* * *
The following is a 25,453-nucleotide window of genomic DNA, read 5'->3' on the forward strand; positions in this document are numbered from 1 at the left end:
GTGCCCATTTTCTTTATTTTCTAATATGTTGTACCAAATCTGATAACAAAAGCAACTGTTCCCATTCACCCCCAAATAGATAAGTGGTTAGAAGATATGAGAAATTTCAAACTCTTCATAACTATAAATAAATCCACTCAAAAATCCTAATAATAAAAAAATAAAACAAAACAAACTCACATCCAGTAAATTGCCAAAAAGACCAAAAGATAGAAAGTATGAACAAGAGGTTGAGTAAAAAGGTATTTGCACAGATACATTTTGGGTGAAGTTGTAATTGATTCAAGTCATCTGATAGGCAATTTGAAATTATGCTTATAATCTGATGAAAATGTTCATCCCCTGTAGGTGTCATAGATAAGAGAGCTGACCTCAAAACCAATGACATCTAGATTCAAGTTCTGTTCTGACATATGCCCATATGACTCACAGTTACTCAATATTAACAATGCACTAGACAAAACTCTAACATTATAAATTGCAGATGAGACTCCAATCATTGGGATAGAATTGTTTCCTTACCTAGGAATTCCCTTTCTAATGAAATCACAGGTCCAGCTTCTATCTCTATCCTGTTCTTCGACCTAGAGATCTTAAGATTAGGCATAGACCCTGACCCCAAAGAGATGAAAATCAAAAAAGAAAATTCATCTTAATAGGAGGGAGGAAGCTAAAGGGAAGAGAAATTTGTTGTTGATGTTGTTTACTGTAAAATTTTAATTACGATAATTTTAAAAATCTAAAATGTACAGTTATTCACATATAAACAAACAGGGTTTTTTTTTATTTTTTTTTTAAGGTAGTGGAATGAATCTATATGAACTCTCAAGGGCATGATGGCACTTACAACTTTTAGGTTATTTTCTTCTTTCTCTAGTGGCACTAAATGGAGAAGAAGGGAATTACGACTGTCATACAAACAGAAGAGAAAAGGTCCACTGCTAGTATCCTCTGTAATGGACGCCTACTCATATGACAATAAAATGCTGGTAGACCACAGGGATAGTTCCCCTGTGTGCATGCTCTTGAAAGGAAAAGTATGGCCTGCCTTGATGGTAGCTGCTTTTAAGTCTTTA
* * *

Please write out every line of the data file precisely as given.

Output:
The following is a 25,453-nucleotide window of genomic DNA, read 5'->3' on the forward strand; positions in this document are numbered from 1 at the left end:
GTGCCCATTTTCTTTATTTTCTAATATGTTGTACCAAATCTGATAACAAAAGCAACTGTTCCCATTCACCCCCAAATAGATAAGTGGTTAGAAGATATGAGAAATTTCAAACTCTTCATAACTATAAATAAATCCACTCAAAAATCCTAATAATAAAAAAATAAAACAAAACAAACTCACATCCAGTAAATTGCCAAAAAGACCAAAAGATAGAAAGTATGAACAAGAGGTTGAGTAAAAAGGTATTTGCACAGATACATTTTGGGTGAAGTTGTAATTGATTCAAGTCATCTGATAGGCAATTTGAAATTATGCTTATAATCTGATGAAAATGTTCATCCCCTGTAGGTGTCATAGATAAGAGAGCTGACCTCAAAACCAATGACATCTAGATTCAAGTTCTGTTCTGACATATGCCCATATGACTCACAGTTACTCAATATTAACAATGCACTAGACAAAACTCTAACATTATAAATTGCAGATGAGACTCCAATCATTGGGATAGAATTGTTTCCTTACCTAGGAATTCCCTTTCTAATGAAATCACAGGTCCAGCTTCTATCTCTATCCTGTTCTTCGACCTAGAGATCTTAAGATTAGGCATAGACCCTGACCCCAAAGAGATGAAAATCAAAAAAGAAAATTCATCTTAATAGGAGGGAGGAAGCTAAAGGGAAGAGAAATTTGTTGTTGATGTTGTTTACTGTAAAATTTTAATTACGATAATTTTAAAAATCTAAAATGTACAGTTATTCACATATAAACAAACAGGGTTTTTTTTTATTTTTTTTTTAAGGTAGTGGAATGAATCTATATGAACTCTCAAGGGCATGATGGCACTTACAACTTTTAGGTTATTTTCTTCTTTCTCTAGTGGCACTAAATGGAGAAGAAGGGAATTACGACTGTCATACAAACAGAAGAGAAAAGGTCCACTGCTAGTATCCTCTGTAATGGACGCCTACTCATATGACAATAAAATGCTGGTAGACCACAGGGATAGTTCCCCTGTGTGCATGCTCTTGAAAGGAAAAGTATGGCCTGCCTTGATGGTAGCTGCTTTTAAGTCTTTA